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The Tides Beach Club

Room Request! The Tides Beach Club

Guests can enjoy beach views, stellar cuisine and stylish Jonathan Adler-designed suites at this Kennebunkport, Maine hotel

Kennebunkport, Maine is renowned for its beachfront homes that don’t shy away from overstated grandeur and opulence. Especially along the miles-long Goose Rocks Beach, where picture-perfect villas are accessorized with wrap-around porches just steps away from the sand. Tucked into this assembly of homes sits The Tides Beach Club, a 21-room hotel offering the feel of an intimate bed and breakfast.

The property has been used as a hotel since 1899 but was purchased by Kennebunkport Resort Collection in 2010 for a complete renovation. “The primary goal of the renovation was to incorporate a light and airy feel throughout the property by creating an open floor plan for the restaurant and social spaces in the lobby,” explains Ophelia Muradian, general manager at The Tides Beach Club and Hidden Pond (another KRC resort), who notes that the former property felt darker due to multiple enclosed spaces.

Along with transforming the guest rooms, Muradian says the property combined the front rooms to form the Jonathan Adler Suites—the property’s most requested rooms—to offer premium, beachfront suites in Kennebunkport. “Louise Hurlbutt of Hurlbutt Designs in Kennebunk, Maine brought her quintessential coastal Maine design accents and color palette to honor this grand dame’s presence on Goose Rocks Beach.”

The Tides Beach Club

The Tides Beach Club

Today, the property reflects that “airy feel” with its welcoming common spaces, including the indoor-outdoor restaurant that meshes into bar and lounge seating to attract locals and non-hotel guests for happy hour and their famed watermelon cosmopolitan (best enjoyed on their spacious front porch).

Below, Muradian discusses more about the property’s design and culinary offerings (emphasizing the local bounty of fresh seafood!) as well as some of the most popular happenings at the Tides Beach Club.

How does the hotel connect to its beach locale through cuisine and design? 

Through food, our focus is to offer a menu that celebrates seafood and locally harvested ingredients. We are fortunate to have such incredible access to fish mongers, local oyster cultivators and small family farms, that we endeavor to highlight the fruits of their labor through the restaurant’s lunch and dinner menus. From a design standpoint, we’ve preserved many of the historical features of the original inn, while adding a modern take on the décor. The original sign of the hotel hangs in the lobby as a design element and we’ve preserved the front porch as a social space, which is so important to any beachfront home. The building is full of windows which allows for the sea air to pour in on warm summer nights.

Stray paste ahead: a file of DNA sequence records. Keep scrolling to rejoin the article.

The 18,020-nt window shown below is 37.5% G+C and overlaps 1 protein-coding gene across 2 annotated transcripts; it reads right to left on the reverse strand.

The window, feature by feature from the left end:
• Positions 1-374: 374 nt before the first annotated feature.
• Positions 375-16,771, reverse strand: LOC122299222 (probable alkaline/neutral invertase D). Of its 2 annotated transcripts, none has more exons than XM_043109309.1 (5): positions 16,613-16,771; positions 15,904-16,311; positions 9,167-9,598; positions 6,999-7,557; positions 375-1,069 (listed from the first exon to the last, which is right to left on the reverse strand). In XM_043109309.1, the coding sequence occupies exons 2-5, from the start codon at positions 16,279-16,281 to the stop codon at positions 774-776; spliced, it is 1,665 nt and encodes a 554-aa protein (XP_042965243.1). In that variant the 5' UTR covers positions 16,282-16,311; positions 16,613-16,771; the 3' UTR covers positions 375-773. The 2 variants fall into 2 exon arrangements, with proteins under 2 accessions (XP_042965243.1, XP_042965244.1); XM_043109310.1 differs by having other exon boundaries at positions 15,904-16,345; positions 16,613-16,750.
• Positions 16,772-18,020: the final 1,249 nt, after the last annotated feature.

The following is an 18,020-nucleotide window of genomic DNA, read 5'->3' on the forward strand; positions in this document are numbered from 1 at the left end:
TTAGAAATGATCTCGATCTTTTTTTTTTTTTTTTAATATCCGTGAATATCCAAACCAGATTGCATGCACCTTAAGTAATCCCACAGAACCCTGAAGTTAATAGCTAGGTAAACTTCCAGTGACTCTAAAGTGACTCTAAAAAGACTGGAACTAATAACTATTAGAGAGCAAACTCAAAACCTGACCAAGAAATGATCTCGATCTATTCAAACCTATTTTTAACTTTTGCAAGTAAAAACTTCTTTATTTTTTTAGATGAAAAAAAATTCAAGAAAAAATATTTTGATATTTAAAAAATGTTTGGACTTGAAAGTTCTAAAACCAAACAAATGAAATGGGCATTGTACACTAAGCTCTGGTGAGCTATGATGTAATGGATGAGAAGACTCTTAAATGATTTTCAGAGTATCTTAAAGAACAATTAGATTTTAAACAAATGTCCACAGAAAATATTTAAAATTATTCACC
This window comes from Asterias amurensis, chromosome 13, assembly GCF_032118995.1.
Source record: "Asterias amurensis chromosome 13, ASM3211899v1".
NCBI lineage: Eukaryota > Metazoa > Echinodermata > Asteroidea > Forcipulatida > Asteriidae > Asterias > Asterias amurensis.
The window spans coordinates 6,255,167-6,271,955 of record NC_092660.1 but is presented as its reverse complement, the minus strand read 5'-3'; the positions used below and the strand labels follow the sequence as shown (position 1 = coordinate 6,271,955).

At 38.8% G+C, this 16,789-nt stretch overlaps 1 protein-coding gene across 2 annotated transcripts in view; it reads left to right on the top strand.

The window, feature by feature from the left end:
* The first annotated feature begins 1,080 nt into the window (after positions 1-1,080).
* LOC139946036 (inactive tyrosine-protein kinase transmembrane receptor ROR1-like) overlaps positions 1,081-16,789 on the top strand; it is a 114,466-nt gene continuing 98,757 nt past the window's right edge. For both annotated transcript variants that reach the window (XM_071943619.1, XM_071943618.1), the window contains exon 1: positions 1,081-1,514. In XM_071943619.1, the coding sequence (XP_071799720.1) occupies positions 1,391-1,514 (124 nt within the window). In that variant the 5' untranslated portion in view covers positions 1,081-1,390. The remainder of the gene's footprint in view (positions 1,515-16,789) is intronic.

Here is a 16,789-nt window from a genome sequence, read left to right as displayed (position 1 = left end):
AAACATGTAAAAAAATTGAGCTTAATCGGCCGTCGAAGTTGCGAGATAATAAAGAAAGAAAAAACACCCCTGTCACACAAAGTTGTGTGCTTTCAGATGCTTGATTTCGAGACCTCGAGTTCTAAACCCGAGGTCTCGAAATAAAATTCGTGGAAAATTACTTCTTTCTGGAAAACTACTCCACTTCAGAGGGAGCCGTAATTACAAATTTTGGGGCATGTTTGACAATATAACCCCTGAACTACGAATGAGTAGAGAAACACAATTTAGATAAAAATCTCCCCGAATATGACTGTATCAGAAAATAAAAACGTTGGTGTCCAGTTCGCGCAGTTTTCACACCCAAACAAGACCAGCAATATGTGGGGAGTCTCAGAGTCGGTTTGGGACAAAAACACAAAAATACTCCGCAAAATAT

The Tides Beach Club

The Tides Beach Club

What is the most requested room at the Tides Beach Club? 

The most requested rooms are our two Jonathan Adler suites.

What makes it so special?

Each room spans half of the width of the building, offering the most spacious accommodations in the hotel. They are decorated with fun splashes of color and Adler’s whimsy throughout the sleeping space and bathroom. The two rooms share half of a private deck, which is partitioned off to give each room a front-and-center (but private) view of Goose Rocks Beach and the Goosefare Bay.

Jonathan Adler Suite

Jonathan Adler Suite

What room is your personal favorite? 

My favorite room is Room 304, which is our King Oceanfront Room. This room encompasses the front dormer of the building and protrudes out above the outdoor deck of the oceanfront suites. It has a complete 180-view of Goose Rocks Beach from its windows on all three walls.  It’s the closest you can get to sleeping on the beach without getting sandy!

Are there any fun facts about the hotel and rooms? 

Room 305 is known as “Emma’s Room” which was the bedroom of the original proprietor, Emma Foss. The building was designed by architect John Calvin Stevens and has hosted famous guests such as Theodore Roosevelt and Sir Arthur Conan Doyle. The property burned down in the 1940s and was rebuilt to the original standards of the property.